Joseph An | Not another column about Jeremy Lin
Honest-to-God | There’s an Asian, Harvard educated NBA star on the rise
February 15, 2012, 9:03 pm · Updated February 19, 2012, 10:44 pm·
The Asian-Harvard combination is one we’re all quite familiar with. The Asian-NBA combo, however, is not. Asian, Harvard and NBA? That’s just Linsanity!
If you’re anything like this writer, perhaps you’ve already jumped on the bandwagon that is the hype over Jeremy Lin — New York Knicks’ sensational undrafted point-guard who ascended to take the world of professional sports by storm in just a matter of days.
Maybe it’s his ethnicity or perhaps it’s his undergraduate degree from Harvard. Some may say it’s his humility and unabashed profession of his faith on the court. Still, it might just be that he’s talented. Really talented.
By now, you’ve probably heard or read that Jeremy Lin “breaks so many stereotypes” enough times to make you think that this column will be about just that.
Well, go on. Roll your eyes, because it is.
I understand — it’s easy to get jaded by the inundation of the same spiel from the media. You may be thinking, “not another article on Jeremy Lin and his race!”
But, dear reader, this is worth celebrating, it’s worth talking about! And sometimes, you just get lucky and happen to be assigned your biweekly column following one of the juiciest weeks in professional sports. So bear with me while I fill my word count and attempt to make something of this hullabaloo.
But seriously, let’s talk about Jeremy Lin.
When he broke into the scene about a week and a half ago, it was the start of a new era for the Asian community. Right now, Jeremy Lin carries the hope of not only Taiwanese Americans, but also of all Asian Americans. Whether they are Korean or Chinese or Japanese or Vietnamese doesn’t seem to matter. What matters to the Asian population is that Lin is one of us.
There are a couple of things that can be said about this.
First, if there’s one thing that Jeremy Lin’s fame hasn’t helped us depart from, it’s the blurring of the various ethnic identities within the Asian American label.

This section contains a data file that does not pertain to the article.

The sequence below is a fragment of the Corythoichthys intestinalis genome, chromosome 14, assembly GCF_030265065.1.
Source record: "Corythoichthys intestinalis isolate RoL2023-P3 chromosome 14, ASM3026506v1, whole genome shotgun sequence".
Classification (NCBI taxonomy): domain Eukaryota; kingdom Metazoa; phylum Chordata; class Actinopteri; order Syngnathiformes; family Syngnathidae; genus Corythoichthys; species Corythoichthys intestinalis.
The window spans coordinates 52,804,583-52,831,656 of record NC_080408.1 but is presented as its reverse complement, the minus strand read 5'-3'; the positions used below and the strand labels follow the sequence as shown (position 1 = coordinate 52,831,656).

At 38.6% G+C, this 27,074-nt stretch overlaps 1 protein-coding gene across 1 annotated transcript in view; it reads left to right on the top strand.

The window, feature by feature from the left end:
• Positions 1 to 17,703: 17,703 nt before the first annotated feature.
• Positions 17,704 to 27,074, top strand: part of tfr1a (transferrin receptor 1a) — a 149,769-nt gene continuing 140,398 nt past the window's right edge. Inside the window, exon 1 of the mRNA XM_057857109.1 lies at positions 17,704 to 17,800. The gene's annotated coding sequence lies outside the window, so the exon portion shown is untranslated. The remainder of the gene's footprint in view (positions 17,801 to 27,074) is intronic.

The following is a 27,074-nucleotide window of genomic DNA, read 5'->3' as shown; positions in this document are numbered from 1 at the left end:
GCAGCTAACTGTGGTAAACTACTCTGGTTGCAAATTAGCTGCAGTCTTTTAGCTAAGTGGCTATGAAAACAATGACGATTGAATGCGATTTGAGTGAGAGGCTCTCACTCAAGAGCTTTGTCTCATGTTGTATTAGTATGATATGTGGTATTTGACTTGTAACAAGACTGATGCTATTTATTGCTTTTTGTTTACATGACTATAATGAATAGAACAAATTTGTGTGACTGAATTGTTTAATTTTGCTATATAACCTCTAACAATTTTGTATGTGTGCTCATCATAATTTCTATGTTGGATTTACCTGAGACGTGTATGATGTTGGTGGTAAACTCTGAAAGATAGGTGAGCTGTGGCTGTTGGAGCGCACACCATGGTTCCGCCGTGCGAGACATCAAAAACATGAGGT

Don’t get me wrong. I am beyond excited that an Asian American Harvard graduate has somehow managed to steal the thunder from some of NBA’s biggest names during last week’s games.
But when I see mocking “kowtows” coming from the stands whenever Lin scores or spectators in Asian face masks with slit eyes, it makes me realize that Lin’s break into the world of NBA is but a small step towards dismantling stereotypes about Asian people.
Second, Lin represents a burgeoning sub-group in America: the Asian American Christian population. Lin’s outspokenness about God (à la Tim Tebow) and his time at Harvard as a Bible study leader has made him a Messiah of sorts for the Asian American Christian population.
But I’m sure Lin would attribute his success to something more than his ethnicity. After all, he is more than just a coincidence and he’s certainly more than just an Asian American.
In an interview with CNN, Lin said his time at Harvard was tough and that he “struggled a lot trying to find out how much time [he] had for everything and taking road trips.”
“Well, you know, I just try to be who my parents raised me to be and me being a Christian, I just try to work hard in everything I do,” he said.
We cannot overlook the multifaceted hardships that Lin went through as a student at Harvard and as an aspiring basketball player. To do so is to devalue the very combination of factors that helped him achieve what he has today.
Lin’s oddity in the NBA is not simply that he’s Asian. He stands out for unwaveringly adhering to and celebrating his upbringing throughout his rise to fame. Through his hard work, Lin has created a platform for himself through which he can inspire others to do the same.
Joseph An is a College freshman from Vancouver, Canada. His email address is email@example.com. Honest-to-God appears every other Thursday.